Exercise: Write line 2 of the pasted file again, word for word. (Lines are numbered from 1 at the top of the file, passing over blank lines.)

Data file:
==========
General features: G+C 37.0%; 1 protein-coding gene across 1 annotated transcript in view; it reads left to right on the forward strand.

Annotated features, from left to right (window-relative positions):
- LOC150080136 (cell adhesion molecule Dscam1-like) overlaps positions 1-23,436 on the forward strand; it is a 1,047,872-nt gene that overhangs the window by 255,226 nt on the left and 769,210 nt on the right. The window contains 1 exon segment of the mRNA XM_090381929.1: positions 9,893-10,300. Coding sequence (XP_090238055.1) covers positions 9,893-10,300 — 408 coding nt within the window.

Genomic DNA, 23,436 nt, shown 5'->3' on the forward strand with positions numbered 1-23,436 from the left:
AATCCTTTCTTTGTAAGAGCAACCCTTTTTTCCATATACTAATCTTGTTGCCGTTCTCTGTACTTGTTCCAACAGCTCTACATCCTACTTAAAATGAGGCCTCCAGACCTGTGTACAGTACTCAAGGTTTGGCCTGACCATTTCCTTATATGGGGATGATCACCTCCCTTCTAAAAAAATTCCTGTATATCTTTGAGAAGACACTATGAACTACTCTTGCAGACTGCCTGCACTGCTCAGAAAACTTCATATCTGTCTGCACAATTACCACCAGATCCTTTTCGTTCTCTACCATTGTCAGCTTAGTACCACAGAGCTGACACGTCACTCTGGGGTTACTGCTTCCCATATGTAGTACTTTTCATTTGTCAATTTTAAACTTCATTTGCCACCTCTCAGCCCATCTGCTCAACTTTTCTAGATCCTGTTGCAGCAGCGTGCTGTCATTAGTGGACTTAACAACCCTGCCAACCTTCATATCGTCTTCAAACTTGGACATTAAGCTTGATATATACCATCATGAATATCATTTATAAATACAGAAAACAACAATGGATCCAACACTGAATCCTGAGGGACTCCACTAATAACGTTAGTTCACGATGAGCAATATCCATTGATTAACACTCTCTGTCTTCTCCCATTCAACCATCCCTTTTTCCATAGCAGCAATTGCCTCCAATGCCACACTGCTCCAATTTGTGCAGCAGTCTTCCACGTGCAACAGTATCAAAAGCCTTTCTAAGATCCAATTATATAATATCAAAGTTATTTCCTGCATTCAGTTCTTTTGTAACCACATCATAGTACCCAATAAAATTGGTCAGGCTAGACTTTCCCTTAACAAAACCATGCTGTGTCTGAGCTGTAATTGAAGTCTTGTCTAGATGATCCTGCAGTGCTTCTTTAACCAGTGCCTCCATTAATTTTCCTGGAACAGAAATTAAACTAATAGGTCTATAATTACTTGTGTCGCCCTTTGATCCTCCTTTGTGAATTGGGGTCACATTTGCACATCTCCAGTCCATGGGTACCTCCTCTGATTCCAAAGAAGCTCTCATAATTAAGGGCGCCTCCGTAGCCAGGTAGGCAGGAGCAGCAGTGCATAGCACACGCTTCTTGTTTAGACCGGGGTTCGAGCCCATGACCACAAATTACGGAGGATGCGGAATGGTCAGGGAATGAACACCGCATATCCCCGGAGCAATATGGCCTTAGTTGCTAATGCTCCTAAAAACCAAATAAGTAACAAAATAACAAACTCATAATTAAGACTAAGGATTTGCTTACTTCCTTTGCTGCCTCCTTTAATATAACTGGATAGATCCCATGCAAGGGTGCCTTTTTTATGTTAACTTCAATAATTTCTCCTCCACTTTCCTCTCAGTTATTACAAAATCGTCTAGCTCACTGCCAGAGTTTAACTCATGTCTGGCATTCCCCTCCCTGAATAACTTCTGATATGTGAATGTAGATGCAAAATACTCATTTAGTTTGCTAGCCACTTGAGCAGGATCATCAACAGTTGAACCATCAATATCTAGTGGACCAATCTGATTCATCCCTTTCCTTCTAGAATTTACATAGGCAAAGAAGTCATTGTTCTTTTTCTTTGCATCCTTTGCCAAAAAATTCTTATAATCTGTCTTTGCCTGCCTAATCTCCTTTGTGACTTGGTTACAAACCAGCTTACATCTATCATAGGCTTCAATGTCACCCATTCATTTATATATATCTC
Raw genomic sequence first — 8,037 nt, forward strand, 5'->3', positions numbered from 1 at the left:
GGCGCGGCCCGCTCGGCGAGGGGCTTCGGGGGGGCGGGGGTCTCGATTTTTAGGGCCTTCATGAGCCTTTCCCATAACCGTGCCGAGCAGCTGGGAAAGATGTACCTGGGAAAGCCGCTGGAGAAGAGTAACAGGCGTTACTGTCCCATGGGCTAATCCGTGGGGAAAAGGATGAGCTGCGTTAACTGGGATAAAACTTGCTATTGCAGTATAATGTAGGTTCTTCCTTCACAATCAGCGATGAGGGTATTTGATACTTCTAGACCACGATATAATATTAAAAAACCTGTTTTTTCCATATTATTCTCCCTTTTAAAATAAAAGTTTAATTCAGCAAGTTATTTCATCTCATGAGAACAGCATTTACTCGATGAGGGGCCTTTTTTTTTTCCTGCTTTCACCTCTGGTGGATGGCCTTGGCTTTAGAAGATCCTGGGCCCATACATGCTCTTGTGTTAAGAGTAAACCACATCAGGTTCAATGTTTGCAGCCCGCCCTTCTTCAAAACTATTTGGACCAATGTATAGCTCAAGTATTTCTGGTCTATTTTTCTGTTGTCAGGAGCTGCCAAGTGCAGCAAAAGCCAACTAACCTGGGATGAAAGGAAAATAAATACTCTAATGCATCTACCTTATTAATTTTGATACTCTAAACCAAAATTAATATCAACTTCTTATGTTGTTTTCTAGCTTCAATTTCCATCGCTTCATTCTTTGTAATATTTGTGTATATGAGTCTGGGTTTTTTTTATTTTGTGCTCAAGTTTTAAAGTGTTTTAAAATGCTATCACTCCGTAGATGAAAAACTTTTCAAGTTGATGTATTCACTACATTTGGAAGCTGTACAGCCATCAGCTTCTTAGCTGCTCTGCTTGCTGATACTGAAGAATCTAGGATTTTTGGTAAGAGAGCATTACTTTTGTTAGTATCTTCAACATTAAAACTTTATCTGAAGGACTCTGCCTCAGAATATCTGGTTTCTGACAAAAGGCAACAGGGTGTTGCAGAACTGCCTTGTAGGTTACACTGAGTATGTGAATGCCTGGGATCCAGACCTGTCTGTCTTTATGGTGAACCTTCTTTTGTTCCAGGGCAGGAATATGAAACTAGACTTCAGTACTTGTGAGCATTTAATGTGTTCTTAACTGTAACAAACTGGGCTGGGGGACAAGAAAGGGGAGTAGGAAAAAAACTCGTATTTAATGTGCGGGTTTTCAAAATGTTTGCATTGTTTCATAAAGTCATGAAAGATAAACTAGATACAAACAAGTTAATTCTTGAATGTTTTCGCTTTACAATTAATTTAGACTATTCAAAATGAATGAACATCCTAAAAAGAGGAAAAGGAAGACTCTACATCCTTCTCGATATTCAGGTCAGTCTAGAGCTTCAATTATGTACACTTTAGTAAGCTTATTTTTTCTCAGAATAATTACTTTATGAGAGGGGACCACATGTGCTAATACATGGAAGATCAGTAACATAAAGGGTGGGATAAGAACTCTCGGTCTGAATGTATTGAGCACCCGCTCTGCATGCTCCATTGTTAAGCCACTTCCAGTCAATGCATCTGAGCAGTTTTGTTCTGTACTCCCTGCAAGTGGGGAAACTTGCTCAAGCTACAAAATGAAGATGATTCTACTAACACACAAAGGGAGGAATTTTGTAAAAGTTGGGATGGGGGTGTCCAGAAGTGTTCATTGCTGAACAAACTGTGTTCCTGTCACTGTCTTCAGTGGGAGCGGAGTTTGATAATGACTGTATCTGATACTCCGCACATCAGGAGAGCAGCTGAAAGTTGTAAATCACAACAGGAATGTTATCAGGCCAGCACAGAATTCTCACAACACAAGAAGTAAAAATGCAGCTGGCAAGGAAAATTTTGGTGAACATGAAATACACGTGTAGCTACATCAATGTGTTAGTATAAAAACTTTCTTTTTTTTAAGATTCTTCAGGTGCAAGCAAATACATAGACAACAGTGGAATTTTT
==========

Annotated features, from left to right (window-relative positions):